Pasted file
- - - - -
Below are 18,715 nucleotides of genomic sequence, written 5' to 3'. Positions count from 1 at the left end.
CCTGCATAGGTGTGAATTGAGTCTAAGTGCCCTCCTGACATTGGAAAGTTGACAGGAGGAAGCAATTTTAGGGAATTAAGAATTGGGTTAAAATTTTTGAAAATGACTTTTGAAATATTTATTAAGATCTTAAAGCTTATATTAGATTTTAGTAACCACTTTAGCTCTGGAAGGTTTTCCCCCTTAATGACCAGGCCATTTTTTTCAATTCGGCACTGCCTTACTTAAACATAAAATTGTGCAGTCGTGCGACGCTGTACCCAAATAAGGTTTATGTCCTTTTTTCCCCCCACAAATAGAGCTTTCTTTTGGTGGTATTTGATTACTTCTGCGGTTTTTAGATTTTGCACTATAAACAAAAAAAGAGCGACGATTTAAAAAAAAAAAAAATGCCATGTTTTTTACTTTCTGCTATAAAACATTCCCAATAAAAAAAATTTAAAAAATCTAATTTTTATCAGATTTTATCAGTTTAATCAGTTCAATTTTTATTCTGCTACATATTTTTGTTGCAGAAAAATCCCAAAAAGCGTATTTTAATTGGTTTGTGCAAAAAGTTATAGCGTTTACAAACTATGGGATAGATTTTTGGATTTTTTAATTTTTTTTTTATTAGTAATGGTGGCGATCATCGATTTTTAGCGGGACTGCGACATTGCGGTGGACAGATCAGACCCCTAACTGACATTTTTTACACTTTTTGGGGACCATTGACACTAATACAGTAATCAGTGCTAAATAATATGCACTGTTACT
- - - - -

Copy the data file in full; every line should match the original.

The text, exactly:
Below are 18,715 nucleotides of genomic sequence, written 5' to 3'. Positions count from 1 at the left end.
CCTGCATAGGTGTGAATTGAGTCTAAGTGCCCTCCTGACATTGGAAAGTTGACAGGAGGAAGCAATTTTAGGGAATTAAGAATTGGGTTAAAATTTTTGAAAATGACTTTTGAAATATTTATTAAGATCTTAAAGCTTATATTAGATTTTAGTAACCACTTTAGCTCTGGAAGGTTTTCCCCCTTAATGACCAGGCCATTTTTTTCAATTCGGCACTGCCTTACTTAAACATAAAATTGTGCAGTCGTGCGACGCTGTACCCAAATAAGGTTTATGTCCTTTTTTCCCCCCACAAATAGAGCTTTCTTTTGGTGGTATTTGATTACTTCTGCGGTTTTTAGATTTTGCACTATAAACAAAAAAAGAGCGACGATTTAAAAAAAAAAAAAATGCCATGTTTTTTACTTTCTGCTATAAAACATTCCCAATAAAAAAAATTTAAAAAATCTAATTTTTATCAGATTTTATCAGTTTAATCAGTTCAATTTTTATTCTGCTACATATTTTTGTTGCAGAAAAATCCCAAAAAGCGTATTTTAATTGGTTTGTGCAAAAAGTTATAGCGTTTACAAACTATGGGATAGATTTTTGGATTTTTTAATTTTTTTTTTATTAGTAATGGTGGCGATCATCGATTTTTAGCGGGACTGCGACATTGCGGTGGACAGATCAGACCCCTAACTGACATTTTTTACACTTTTTGGGGACCATTGACACTAATACAGTAATCAGTGCTAAATAATATGCACTGTTACT